• Vice versa, no painful area on prodding may clear you of any irritation or damage to the surgical area
  5. What does the pain feel like?
    • If it’s a constant nasty pain, you may have torn something in the area
    • Pain that settles with rest but is easily stirred up and then stays sore for a long time could indicate either a tear or fresh herniation, although the latter is very rare after a mesh repair
    • An ache that flares up on loading, such as lifting or twisting, but settles to its resting level of soreness quickly is often a strain of the scar tissue that forms around the mesh

WHAT’S THE BEST TREATMENT APPROACH IF YOU HAVE DAMAGED YOUR HERNIA REPAIR?

Firstly, you’ll need to get back to your surgeon or doctor to make sure that they’re not concerned or that imaging isn’t required.

After they’ve assessed whether you’ve damaged your hernia repair, you can move on to the rehab phase.

  1. We need to unload the area
    • This means avoiding any stretching, like overhead or twisting movements
    • Avoid lifting anything too substantial. Depending on how much you’ve damaged your hernia repair, you’ll need to reduce your lifting loads
    • This also includes straining on the toilet, so keep up your hydration and fibre intake
    • Simple rule – if it hurts, don’t do it!
  2. Avoid anti-inflammatory medication
    • This includes meds like Advil, Nurofen and Voltaren as they can mask the pain and worsen any bleed from a fresh tear
    • If you’ve damaged your hernia repair, pain is the best feedback to know if you’re doing too much – don’t mask it!
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HOW DO I RELOAD THE AREA AFTER THE SYMPTOMS BEGIN TO EASE?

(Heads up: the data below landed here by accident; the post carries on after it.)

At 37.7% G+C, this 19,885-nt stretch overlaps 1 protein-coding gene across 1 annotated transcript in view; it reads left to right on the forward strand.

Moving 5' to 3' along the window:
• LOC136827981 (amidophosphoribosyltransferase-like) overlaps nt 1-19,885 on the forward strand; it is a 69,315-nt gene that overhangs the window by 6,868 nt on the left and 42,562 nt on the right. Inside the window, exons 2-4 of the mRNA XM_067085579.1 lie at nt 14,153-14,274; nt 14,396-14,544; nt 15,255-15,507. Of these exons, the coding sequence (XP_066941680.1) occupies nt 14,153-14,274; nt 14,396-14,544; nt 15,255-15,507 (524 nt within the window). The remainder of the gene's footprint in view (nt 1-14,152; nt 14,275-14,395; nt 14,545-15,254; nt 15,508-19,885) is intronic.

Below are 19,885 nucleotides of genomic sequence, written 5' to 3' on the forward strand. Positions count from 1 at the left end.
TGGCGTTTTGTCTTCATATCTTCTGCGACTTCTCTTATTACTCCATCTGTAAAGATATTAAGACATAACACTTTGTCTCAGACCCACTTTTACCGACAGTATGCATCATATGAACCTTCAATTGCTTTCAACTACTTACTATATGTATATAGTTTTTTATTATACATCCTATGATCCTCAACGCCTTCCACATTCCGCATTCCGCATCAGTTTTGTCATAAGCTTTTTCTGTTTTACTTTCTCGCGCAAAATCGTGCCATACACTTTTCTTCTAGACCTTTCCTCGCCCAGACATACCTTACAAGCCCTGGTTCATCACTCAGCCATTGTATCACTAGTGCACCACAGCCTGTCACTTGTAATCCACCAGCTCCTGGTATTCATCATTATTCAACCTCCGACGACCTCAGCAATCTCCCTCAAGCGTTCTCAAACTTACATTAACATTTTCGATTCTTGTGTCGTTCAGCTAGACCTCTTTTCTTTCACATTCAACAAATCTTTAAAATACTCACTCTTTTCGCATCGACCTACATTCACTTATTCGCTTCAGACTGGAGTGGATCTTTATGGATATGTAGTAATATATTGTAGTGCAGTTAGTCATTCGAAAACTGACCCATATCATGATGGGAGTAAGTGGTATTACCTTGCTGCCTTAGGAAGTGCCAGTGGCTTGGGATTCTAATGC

As it settles, you can begin to gradually reload the area.

You’ll still need to reduce or avoid any stretching through the area.

Start with slow movements and low resistance around neutral positions.

You can steadily increase the loading in this sequence if it’s not causing any symptoms:

  1. Increase resistance (increased weight on bar or firmness of resistance band)
  2. Increase loading outside centre of mass (holding weight away from body)
  3. Add more range of motion (lifting through range or towards end range)
  4. Add speed (this is deliberately left until last as it generates huge amounts of intra-abdominal pressure)

HOW LONG WILL THE PAIN TAKE TO SETTLE?

Symptoms that persists at the same level, or the improvement is both minor and slow, discuss this with your treating health professional and consider seeing your doctor for scans after ~4 weeks of no improvement.

If the pain isn’t improving and worsens with the return to mild loading, head to your doctor for a scan after two weeks.

Pain is severe and constant, or it affects your organ function (eg. Frequency of going to the toilet, etc), see your doctor immediately for scans.


THE TAKE HOME MESSAGE

Take home message: if you suspect that you’ve damaged your hernia repair, reduce your activities back to a level that didn’t cause pain and monitor it closely for improvement.


Special thanks to Kate N for inspiring this article by getting random injuries 😉